India’s exports was predicted to be 900 US$ billion by the year 2020. The vision of Foreign trade policy of the Government of India runs as below:
The vision is to make India a significant participant in world trade by the year 2020 and to enable the country to assume a position of leadership in the international trade discourse. Government aims to increase India‟s exports of merchandise and services from USD 465.9 billion in 2013-14 to approximately USD 900 billion by 2019-20 and to raise India‟s share in world exports from 2 percent to 3.5 percent
But the target looks distant as of now. Of course, there are many factors beyond the control of Government of India and exporters. The world economy is yet to come out of recessionary tendencies coupled with disturbed international business scenario in many parts of the world. The attempts by the Government of India have not yielded much result in keeping the export tempo towards the objective set by its foreign trade policy. Incentives in the form of Merchant Exports From India Scheme (MEIS) and Service Exports from India Scheme (SEIS) perhaps did not have the desired effect to put exports on the firm footing.
Amidst all this confusion, googly came in the form of GST. The introduction of GST is to be welcomed by all, there is no doubt. A country like India is to have ‘one tax, one market, agreed! But GST treated exports as an outcast, gave it a raw treatment. There is structural anamoly. In terms of Section 16 Integrated Goods and Services Act, exports are defined as zero-rated supply, which means that exports would not be taxed. Fair enough, one can export only goods not taxes, that is internationally agreed dictum. But what happened? A scheme was introduced in terms of guidance notes whereby exports were taxed through Integrated GST (IGST) with a provision for refund. Little forgetting in the process, that there is a time lag between payment of IGST at the time of exports and refund after the proceeds realization. Who is to fund this working capital gap? Many exporters work on annual schedules, this sudden increase in capital requirements must have jolted many. There were many a presentation made to the concerned. Only, when exports fell down drastically, did the government act. Perhaps, they all waited for the real evidence on the ground!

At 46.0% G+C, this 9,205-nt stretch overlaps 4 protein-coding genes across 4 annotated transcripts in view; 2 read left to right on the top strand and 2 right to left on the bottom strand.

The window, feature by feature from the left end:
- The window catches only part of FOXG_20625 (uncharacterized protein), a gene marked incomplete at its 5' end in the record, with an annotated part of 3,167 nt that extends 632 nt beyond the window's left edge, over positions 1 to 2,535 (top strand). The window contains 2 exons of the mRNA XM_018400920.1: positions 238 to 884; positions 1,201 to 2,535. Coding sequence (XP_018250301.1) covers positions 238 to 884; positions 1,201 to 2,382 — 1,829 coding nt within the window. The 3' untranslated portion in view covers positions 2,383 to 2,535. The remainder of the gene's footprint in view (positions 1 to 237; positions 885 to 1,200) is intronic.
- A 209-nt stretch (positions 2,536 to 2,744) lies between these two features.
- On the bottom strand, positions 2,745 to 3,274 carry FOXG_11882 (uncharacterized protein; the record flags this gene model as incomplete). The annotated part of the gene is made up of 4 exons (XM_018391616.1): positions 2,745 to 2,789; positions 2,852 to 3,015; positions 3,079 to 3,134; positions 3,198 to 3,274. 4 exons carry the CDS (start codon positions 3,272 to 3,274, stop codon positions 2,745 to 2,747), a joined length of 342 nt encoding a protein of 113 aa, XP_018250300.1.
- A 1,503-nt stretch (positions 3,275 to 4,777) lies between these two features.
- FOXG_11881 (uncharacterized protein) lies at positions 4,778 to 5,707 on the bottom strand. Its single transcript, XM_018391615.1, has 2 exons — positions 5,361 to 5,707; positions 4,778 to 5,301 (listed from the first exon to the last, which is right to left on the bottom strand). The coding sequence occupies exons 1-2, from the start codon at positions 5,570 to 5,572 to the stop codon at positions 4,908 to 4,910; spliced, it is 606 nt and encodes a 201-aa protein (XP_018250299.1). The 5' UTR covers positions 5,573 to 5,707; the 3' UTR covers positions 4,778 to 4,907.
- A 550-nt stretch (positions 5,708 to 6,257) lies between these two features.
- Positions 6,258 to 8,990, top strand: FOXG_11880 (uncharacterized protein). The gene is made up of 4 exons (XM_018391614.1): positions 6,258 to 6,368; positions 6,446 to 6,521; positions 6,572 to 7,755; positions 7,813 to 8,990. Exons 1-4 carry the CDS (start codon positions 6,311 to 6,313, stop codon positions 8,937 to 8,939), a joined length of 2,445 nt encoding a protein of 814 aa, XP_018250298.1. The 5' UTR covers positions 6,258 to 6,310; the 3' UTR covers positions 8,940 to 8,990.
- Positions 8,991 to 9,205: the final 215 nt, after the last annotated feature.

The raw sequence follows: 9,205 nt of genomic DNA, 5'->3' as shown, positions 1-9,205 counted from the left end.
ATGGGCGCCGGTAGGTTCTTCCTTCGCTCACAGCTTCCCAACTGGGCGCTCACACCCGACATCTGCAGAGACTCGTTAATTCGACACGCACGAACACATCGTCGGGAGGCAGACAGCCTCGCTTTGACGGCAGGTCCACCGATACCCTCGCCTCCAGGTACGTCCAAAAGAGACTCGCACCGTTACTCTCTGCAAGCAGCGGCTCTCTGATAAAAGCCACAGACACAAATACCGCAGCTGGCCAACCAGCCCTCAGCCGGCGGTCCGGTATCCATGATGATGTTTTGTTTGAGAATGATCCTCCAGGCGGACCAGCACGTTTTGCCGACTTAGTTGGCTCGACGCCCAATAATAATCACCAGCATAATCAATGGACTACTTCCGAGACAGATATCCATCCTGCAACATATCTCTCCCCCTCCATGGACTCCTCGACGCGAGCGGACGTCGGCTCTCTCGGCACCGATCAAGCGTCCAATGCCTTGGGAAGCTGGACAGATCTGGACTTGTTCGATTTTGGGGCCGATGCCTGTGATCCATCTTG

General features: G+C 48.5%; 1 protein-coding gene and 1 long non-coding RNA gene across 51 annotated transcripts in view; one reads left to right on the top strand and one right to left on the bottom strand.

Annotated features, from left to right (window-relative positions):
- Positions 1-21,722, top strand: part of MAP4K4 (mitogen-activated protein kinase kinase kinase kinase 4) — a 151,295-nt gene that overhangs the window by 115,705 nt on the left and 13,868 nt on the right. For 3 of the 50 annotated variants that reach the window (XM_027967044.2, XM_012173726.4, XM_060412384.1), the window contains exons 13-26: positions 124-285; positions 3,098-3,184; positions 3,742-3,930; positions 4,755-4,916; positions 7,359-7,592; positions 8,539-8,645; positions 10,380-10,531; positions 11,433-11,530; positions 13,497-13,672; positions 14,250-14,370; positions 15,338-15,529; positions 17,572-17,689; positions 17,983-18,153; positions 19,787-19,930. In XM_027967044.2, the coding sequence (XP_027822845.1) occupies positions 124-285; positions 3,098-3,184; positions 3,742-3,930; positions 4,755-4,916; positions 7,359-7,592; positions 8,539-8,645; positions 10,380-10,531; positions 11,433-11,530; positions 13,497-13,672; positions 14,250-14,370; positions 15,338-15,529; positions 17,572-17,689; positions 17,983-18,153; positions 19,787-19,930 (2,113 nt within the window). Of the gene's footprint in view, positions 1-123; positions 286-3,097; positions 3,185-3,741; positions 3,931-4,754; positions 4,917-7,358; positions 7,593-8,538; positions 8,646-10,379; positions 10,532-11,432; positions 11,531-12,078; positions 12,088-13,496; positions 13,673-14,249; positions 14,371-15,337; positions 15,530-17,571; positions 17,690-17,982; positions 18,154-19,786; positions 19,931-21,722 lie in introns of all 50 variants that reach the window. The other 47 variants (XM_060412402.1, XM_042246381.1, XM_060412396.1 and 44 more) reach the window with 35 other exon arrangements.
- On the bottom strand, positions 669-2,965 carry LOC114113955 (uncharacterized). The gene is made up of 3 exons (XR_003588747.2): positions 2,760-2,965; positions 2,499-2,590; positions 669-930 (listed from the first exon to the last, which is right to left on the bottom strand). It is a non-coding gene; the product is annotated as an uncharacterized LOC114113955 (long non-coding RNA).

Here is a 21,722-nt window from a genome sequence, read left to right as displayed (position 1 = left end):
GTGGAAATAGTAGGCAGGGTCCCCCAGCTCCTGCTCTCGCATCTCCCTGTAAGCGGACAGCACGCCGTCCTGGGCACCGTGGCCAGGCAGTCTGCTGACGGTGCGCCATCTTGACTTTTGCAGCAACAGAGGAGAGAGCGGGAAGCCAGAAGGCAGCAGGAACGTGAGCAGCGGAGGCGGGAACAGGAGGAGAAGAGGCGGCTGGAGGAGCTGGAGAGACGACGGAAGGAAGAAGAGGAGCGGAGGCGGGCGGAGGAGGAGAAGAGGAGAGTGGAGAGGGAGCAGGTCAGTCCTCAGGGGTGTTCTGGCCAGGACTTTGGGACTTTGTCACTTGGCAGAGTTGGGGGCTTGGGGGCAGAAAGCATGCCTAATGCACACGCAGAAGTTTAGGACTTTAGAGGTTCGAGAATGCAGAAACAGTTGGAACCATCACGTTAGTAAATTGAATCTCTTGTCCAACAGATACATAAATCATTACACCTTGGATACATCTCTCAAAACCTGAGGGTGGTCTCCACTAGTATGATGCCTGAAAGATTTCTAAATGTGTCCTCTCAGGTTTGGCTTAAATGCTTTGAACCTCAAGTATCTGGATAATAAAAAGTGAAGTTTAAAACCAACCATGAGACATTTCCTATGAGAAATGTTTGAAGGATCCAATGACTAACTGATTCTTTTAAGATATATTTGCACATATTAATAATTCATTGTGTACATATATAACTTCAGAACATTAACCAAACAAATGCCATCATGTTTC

Added to this, the exchange rate was appreciating. Exchange rate and GST acted as double whammy for the exporters. Amidst all these confusion, one could have really missed innocuous news. It is that India’s per capita crossed US$1000. It is actually good news, it means that as a country we are progressing. But flip side is that in terms of extant WTO regulations, nations with such per capita are not eligible to subsidize their exports. In other words, the export incentives in the form of duty drawback, MEIS, SEIS and others MDA are not compatible with WTO requirements. Duty drawback and MEIS added up a cool 5% plus to the kitty of any exporter. In some cases, it was even more. This may not be the case down line, at least in the medium term of 3 years time.
Okay, the problems have been flagged! Are there ways and means to overcome? Yes, there are. We will examine in the next issue!
– October issue of E – bulletin of ‘Andhra Chamber Of Commerce’
R R Padmanabhan
Foreign Trade Sub Committee
Andhra Chamber of Commerce.